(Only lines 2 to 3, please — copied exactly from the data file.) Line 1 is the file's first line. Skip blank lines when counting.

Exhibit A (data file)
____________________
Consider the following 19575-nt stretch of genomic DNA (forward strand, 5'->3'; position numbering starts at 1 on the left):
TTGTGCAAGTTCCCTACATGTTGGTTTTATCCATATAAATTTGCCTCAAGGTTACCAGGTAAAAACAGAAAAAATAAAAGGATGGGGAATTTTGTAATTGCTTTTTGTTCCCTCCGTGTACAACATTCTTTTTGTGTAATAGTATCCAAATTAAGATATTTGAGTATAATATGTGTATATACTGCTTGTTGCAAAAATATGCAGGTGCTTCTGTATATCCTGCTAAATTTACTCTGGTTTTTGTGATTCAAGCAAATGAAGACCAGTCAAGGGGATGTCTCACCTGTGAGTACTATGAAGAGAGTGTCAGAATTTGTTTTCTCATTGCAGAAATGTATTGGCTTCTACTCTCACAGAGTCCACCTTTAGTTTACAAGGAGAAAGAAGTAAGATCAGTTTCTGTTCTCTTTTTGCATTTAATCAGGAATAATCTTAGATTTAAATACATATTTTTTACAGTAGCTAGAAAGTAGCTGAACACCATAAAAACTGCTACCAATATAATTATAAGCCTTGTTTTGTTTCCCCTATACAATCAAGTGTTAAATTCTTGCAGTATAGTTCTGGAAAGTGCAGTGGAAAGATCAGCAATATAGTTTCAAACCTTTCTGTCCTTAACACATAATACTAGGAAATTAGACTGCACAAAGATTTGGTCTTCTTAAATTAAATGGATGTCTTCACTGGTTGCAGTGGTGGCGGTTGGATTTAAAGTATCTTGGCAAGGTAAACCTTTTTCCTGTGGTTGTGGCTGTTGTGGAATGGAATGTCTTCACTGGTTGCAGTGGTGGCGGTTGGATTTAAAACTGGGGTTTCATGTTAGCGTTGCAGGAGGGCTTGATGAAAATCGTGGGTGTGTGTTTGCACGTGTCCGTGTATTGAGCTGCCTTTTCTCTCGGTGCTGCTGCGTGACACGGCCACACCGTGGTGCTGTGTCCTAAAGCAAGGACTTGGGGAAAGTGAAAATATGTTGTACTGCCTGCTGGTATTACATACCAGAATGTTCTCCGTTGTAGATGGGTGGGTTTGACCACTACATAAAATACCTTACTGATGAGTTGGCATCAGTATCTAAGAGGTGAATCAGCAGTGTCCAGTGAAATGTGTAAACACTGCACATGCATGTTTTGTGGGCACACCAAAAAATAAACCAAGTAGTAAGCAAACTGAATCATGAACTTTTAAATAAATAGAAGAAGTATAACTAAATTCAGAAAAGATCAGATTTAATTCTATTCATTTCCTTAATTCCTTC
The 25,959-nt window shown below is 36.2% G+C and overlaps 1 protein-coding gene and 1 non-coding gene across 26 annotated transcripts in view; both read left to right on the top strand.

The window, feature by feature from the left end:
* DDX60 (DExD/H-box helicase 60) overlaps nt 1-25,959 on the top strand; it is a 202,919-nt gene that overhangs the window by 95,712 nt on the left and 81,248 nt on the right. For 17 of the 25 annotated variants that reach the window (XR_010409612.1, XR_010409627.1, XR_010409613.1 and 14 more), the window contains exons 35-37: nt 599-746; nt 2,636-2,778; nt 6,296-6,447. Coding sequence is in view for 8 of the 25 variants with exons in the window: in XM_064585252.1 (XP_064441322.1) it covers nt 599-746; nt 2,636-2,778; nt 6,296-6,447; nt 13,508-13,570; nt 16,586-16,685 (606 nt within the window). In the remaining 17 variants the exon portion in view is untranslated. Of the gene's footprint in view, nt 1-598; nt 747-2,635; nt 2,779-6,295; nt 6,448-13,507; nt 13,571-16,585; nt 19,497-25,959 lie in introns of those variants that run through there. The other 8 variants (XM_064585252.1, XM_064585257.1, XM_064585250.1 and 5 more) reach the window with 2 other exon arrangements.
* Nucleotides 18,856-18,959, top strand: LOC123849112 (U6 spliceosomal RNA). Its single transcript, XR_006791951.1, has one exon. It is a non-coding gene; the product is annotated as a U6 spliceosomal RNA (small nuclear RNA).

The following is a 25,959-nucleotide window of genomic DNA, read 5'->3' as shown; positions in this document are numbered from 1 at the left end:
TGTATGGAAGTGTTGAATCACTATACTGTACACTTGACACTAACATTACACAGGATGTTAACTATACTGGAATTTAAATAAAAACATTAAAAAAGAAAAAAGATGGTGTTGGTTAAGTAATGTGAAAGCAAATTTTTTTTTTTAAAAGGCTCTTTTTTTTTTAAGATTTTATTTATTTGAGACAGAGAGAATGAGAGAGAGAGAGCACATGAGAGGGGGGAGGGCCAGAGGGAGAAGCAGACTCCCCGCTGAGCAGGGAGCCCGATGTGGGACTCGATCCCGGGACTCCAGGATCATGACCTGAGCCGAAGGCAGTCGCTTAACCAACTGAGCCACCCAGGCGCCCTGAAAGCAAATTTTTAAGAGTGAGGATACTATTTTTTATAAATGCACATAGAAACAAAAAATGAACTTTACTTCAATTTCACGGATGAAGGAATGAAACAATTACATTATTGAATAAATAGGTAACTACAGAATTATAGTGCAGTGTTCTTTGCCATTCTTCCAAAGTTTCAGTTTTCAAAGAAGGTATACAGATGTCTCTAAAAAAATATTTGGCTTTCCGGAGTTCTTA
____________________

TTGTGCAAGTTCCCTACATGTTGGTTTTATCCATATAAATTTGCCTCAAGGTTACCAGGTAAAAACAGAAAAAATAAAAGGATGGGGAATTTTGTAATTGCTTTTTGTTCCCTCCGTGTACAACATTCTTTTTGTGTAATAGTATCCAAATTAAGATATTTGAGTATAATATGTGTATATACTGCTTGTTGCAAAAATATGCAGGTGCTTCTGTATATCCTGCTAAATTTACTCTGGTTTTTGTGATTCAAGCAAATGAAGACCAGTCAAGGGGATGTCTCACCTGTGAGTACTATGAAGAGAGTGTCAGAATTTGTTTTCTCATTGCAGAAATGTATTGGCTTCTACTCTCACAGAGTCCACCTTTAGTTTACAAGGAGAAAGAAGTAAGATCAGTTTCTGTTCTCTTTTTGCATTTAATCAGGAATAATCTTAGATTTAAATACATATTTTTTACAGTAGCTAGAAAGTAGCTGAACACCATAAAAACTGCTACCAATATAATTATAAGCCTTGTTTTGTTTCCCCTATACAATCAAGTGTTAAATTCTTGCAGTATAGTTCTGGAAAGTGCAGTGGAAAGATCAGCAATATAGTTTCAAACCTTTCTGTCCTTAACACATAATACTAGGAAATTAGACTGCACAAAGATTTGGTCTTCTTAAATTAAATGGATGTCTTCACTGGTTGCAGTGGTGGCGGTTGGATTTAAAGTATCTTGGCAAGGTAAACCTTTTTCCTGTGGTTGTGGCTGTTGTGGAATGGAATGTCTTCACTGGTTGCAGTGGTGGCGGTTGGATTTAAAACTGGGGTTTCATGTTAGCGTTGCAGGAGGGCTTGATGAAAATCGTGGGTGTGTGTTTGCACGTGTCCGTGTATTGAGCTGCCTTTTCTCTCGGTGCTGCTGCGTGACACGGCCACACCGTGGTGCTGTGTCCTAAAGCAAGGACTTGGGGAAAGTGAAAATATGTTGTACTGCCTGCTGGTATTACATACCAGAATGTTCTCCGTTGTAGATGGGTGGGTTTGACCACTACATAAAATACCTTACTGATGAGTTGGCATCAGTATCTAAGAGGTGAATCAGCAGTGTCCAGTGAAATGTGTAAACACTGCACATGCATGTTTTGTGGGCACACCAAAAAATAAACCAAGTAGTAAGCAAACTGAATCATGAACTTTTAAATAAATAGAAGAAGTATAACTAAATTCAGAAAAGATCAGATTTAATTCTATTCATTTCCTTAATTCCTTC
The 25,959-nt window shown below is 36.2% G+C and overlaps 1 protein-coding gene and 1 non-coding gene across 26 annotated transcripts in view; both read left to right on the top strand.